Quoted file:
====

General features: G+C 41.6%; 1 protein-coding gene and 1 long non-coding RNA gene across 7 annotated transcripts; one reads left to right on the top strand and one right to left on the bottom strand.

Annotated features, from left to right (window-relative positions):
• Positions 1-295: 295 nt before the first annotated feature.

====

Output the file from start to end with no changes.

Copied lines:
General features: G+C 41.6%; 1 protein-coding gene and 1 long non-coding RNA gene across 7 annotated transcripts; one reads left to right on the top strand and one right to left on the bottom strand.

Annotated features, from left to right (window-relative positions):
• Positions 1-295: 295 nt before the first annotated feature.